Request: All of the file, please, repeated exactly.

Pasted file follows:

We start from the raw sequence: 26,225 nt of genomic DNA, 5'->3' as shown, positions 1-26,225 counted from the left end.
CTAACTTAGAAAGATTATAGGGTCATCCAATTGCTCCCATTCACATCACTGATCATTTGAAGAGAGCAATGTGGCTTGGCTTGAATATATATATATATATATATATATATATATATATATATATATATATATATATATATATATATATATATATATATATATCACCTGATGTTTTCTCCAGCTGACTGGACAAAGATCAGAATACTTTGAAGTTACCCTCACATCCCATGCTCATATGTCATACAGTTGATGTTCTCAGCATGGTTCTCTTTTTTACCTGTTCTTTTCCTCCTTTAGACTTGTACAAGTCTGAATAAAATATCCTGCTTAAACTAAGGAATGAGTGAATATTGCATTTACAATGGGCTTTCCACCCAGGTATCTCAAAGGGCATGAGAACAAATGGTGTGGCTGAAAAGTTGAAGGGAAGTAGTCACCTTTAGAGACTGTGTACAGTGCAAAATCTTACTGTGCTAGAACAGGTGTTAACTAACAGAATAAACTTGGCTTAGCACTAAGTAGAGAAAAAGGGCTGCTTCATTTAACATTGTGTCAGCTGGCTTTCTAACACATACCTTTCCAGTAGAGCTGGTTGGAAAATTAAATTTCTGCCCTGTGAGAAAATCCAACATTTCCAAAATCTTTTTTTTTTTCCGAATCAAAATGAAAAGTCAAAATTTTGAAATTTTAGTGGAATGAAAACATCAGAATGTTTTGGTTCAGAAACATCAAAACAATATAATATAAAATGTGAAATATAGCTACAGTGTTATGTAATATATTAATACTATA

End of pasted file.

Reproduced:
We start from the raw sequence: 26,225 nt of genomic DNA, 5'->3' as shown, positions 1-26,225 counted from the left end.
CTAACTTAGAAAGATTATAGGGTCATCCAATTGCTCCCATTCACATCACTGATCATTTGAAGAGAGCAATGTGGCTTGGCTTGAATATATATATATATATATATATATATATATATATATATATATATATATATATATATATATATATATATATATATATATCACCTGATGTTTTCTCCAGCTGACTGGACAAAGATCAGAATACTTTGAAGTTACCCTCACATCCCATGCTCATATGTCATACAGTTGATGTTCTCAGCATGGTTCTCTTTTTTACCTGTTCTTTTCCTCCTTTAGACTTGTACAAGTCTGAATAAAATATCCTGCTTAAACTAAGGAATGAGTGAATATTGCATTTACAATGGGCTTTCCACCCAGGTATCTCAAAGGGCATGAGAACAAATGGTGTGGCTGAAAAGTTGAAGGGAAGTAGTCACCTTTAGAGACTGTGTACAGTGCAAAATCTTACTGTGCTAGAACAGGTGTTAACTAACAGAATAAACTTGGCTTAGCACTAAGTAGAGAAAAAGGGCTGCTTCATTTAACATTGTGTCAGCTGGCTTTCTAACACATACCTTTCCAGTAGAGCTGGTTGGAAAATTAAATTTCTGCCCTGTGAGAAAATCCAACATTTCCAAAATCTTTTTTTTTTTCCGAATCAAAATGAAAAGTCAAAATTTTGAAATTTTAGTGGAATGAAAACATCAGAATGTTTTGGTTCAGAAACATCAAAACAATATAATATAAAATGTGAAATATAGCTACAGTGTTATGTAATATATTAATACTATA